I just find it interesting that Action sold DC ad space. I mean, I guess, thinking about it, like, why not? They probably weren’t worried about competition, and comics likely still felt like a who-knows-where-this-is-going gambit. Action ruled the roost with Superman, basically starting it all. Originally just to move toy catalogs, novelty companies would include little gimicky “Adventures Of ___” strips to entice boys to pick up the next catalog and beg their Depression era single mothers to buy them all the lovely needful things inside.


Aw. Boys’ own title. Advertisement for Batman No. 1. April 25, 1940. DC.

For an actual factual account of all this, try something like The Power of Comics: History, Form and Culture. But my heart belongs to the historically accurate (mainly) work of fiction, Adventures of Kavalier and Clay, by Michael Chabon. Oh, and Steranko’s History of Comics (foreword by Fellini). I’ll try to schedule something for later today to prove how rad Steranko is. Let them blow ya mind.

Daily Batman: Everybody sucks for Batman today

July 10, 2011

In Batman No. 303, Batman gets a nasty crack on the noggin and mistakenly believes that Batman is his secret identity, while Bruce Wayne is the Dark Knight. Malarkey ensues.


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Having been chased by gawking crowds for the crime of trying to eat a hot dog, resulting in a cop warning him that Batman wouldn’t like it if he knew some schmuck was impersonating him, the dejected and confused Caped Crusader wanders afield of his usual holding patterns. Wandering the streets, he finds himself looking for friends in a love-in-ing little bed of flower children, who he pretty much promptly discounts as viable companions.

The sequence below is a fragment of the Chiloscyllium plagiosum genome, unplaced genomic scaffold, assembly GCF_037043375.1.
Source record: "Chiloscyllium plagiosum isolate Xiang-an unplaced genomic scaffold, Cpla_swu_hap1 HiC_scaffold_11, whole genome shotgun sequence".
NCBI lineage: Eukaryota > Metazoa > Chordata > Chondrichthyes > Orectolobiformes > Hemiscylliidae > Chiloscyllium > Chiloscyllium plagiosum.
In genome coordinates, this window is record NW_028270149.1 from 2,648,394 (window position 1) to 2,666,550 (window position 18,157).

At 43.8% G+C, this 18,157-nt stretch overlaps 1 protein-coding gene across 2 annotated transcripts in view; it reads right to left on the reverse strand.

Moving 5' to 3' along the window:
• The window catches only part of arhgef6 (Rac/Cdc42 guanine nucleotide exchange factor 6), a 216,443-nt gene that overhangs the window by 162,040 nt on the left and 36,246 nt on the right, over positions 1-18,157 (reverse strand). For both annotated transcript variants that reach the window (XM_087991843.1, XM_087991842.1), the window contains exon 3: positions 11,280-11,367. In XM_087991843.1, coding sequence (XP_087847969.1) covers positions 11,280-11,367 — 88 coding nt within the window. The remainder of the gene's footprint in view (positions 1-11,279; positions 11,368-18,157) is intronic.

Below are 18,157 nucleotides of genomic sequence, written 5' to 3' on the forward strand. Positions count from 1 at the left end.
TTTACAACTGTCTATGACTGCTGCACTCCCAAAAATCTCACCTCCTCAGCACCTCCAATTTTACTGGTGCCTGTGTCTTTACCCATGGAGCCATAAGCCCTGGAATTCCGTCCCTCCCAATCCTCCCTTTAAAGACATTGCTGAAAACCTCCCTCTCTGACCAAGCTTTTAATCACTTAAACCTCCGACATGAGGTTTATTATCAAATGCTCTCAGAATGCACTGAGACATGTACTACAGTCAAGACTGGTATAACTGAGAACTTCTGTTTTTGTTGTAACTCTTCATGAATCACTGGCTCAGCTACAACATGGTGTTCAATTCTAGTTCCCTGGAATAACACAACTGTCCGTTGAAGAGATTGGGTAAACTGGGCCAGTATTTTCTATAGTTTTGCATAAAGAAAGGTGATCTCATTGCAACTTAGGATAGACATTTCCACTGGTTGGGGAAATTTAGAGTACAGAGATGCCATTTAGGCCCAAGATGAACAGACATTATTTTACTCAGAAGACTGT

Ibid.

But if you’re feeling left out because you’re not a hippie, don’t worry — the writers take time to throw out a bash on Comic-Con goers, too. Everybody sucks! Why are you wasting Batman’s time?? Kill yourself.

Liberated Negative Space o’ the Day: Are you doing this?

July 9, 2011


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Are you doing this? Are you taking this advice? I’m not. I need to work on that.

Daily Batman: The beauteous tracts below

July 9, 2011


I had gained the summit of a commanding ridge, and, looking round with astonishing delight, beheld the ample plains, the beauteous tracts below.

(Daniel Boone.)

Fight Club Friday: From the annals of XKCD by way of Big Ben

July 8, 2011

Big ups to my old friendoh for bringing this XKCD comic to my attention.

Flashback Friday — Advice: Marilyn edition, “The few remaining earthbound stars”

July 8, 2011

This post originally appeared on May 19, 2010 at 3:53 p.m.


I am involved in a freedom ride protesting the loss of the minority rights belonging to the few remaining earthbound stars. All we demanded was our right to twinkle.